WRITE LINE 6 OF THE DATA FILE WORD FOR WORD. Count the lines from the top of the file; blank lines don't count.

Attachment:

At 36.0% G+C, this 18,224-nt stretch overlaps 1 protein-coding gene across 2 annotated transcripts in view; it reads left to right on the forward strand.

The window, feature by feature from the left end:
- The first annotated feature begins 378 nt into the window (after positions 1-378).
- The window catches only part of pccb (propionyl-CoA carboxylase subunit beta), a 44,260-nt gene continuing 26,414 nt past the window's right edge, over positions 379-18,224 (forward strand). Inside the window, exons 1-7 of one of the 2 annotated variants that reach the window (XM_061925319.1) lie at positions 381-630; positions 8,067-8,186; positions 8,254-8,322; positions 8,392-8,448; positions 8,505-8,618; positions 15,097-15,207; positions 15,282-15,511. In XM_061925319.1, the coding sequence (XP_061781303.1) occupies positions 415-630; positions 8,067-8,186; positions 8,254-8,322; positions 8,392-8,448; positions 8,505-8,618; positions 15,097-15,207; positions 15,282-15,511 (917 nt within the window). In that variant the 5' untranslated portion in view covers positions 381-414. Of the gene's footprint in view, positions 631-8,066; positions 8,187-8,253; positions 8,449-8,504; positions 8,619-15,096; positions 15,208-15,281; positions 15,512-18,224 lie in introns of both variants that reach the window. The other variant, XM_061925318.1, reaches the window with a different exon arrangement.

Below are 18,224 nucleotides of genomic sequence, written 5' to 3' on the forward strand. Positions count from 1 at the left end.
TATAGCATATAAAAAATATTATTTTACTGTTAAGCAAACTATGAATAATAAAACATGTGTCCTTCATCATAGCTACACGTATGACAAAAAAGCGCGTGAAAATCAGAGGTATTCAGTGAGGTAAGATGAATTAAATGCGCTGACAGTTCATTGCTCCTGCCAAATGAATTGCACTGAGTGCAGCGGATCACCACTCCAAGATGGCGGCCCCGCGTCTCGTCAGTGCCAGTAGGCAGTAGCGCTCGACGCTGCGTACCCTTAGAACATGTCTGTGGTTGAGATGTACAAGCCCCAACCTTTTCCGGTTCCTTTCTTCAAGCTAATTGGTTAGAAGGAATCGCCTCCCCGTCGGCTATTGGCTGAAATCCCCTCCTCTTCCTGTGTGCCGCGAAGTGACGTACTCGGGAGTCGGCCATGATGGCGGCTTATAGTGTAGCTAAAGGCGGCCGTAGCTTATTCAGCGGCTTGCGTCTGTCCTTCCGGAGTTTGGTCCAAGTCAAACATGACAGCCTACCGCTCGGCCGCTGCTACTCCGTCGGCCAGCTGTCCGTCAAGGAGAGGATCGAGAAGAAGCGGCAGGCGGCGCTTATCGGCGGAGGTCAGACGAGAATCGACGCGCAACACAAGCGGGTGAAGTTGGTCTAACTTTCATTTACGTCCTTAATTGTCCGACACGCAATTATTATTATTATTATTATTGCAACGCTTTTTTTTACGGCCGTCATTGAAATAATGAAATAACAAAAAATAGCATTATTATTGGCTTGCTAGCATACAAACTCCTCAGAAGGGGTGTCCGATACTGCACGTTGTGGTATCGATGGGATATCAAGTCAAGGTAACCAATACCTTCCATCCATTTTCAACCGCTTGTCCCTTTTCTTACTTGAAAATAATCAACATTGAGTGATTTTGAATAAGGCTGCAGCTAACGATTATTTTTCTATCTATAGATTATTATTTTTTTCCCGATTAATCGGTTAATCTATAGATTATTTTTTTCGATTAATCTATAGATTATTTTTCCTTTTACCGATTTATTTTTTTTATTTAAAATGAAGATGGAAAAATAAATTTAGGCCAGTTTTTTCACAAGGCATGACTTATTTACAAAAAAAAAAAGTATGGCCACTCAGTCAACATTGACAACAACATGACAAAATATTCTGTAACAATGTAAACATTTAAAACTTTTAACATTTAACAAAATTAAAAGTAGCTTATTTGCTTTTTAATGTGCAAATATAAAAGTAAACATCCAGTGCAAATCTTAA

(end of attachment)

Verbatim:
TATAGCATATAAAAAATATTATTTTACTGTTAAGCAAACTATGAATAATAAAACATGTGTCCTTCATCATAGCTACACGTATGACAAAAAAGCGCGTGAAAATCAGAGGTATTCAGTGAGGTAAGATGAATTAAATGCGCTGACAGTTCATTGCTCCTGCCAAATGAATTGCACTGAGTGCAGCGGATCACCACTCCAAGATGGCGGCCCCGCGTCTCGTCAGTGCCAGTAGGCAGTAGCGCTCGACGCTGCGTACCCTTAGAACATGTCTGTGGTTGAGATGTACAAGCCCCAACCTTTTCCGGTTCCTTTCTTCAAGCTAATTGGTTAGAAGGAATCGCCTCCCCGTCGGCTATTGGCTGAAATCCCCTCCTCTTCCTGTGTGCCGCGAAGTGACGTACTCGGGAGTCGGCCATGATGGCGGCTTATAGTGTAGCTAAAGGCGGCCGTAGCTTATTCAGCGGCTTGCGTCTGTCCTTCCGGAGTTTGGTCCAAGTCAAACATGACAGCCTACCGCTCGGCCGCTGCTACTCCGTCGGCCAGCTGTCCGTCAAGGAGAGGATCGAGAAGAAGCGGCAGGCGGCGCTTATCGGCGGAGGTCAGACGAGAATCGACGCGCAACACAAGCGGGTGAAGTTGGTCTAACTTTCATTTACGTCCTTAATTGTCCGACACGCAATTATTATTATTATTATTATTGCAACGCTTTTTTTTACGGCCGTCATTGAAATAATGAAATAACAAAAAATAGCATTATTATTGGCTTGCTAGCATACAAACTCCTCAGAAGGGGTGTCCGATACTGCACGTTGTGGTATCGATGGGATATCAAGTCAAGGTAACCAATACCTTCCATCCATTTTCAACCGCTTGTCCCTTTTCTTACTTGAAAATAATCAACATTGAGTGATTTTGAATAAGGCTGCAGCTAACGATTATTTTTCTATCTATAGATTATTATTTTTTTCCCGATTAATCGGTTAATCTATAGATTATTTTTTTCGATTAATCTATAGATTATTTTTCCTTTTACCGATTTATTTTTTTTATTTAAAATGAAGATGGAAAAATAAATTTAGGCCAGTTTTTTCACAAGGCATGACTTATTTACAAAAAAAAAAAGTATGGCCACTCAGTCAACATTGACAACAACATGACAAAATATTCTGTAACAATGTAAACATTTAAAACTTTTAACATTTAACAAAATTAAAAGTAGCTTATTTGCTTTTTAATGTGCAAATATAAAAGTAAACATCCAGTGCAAATCTTAA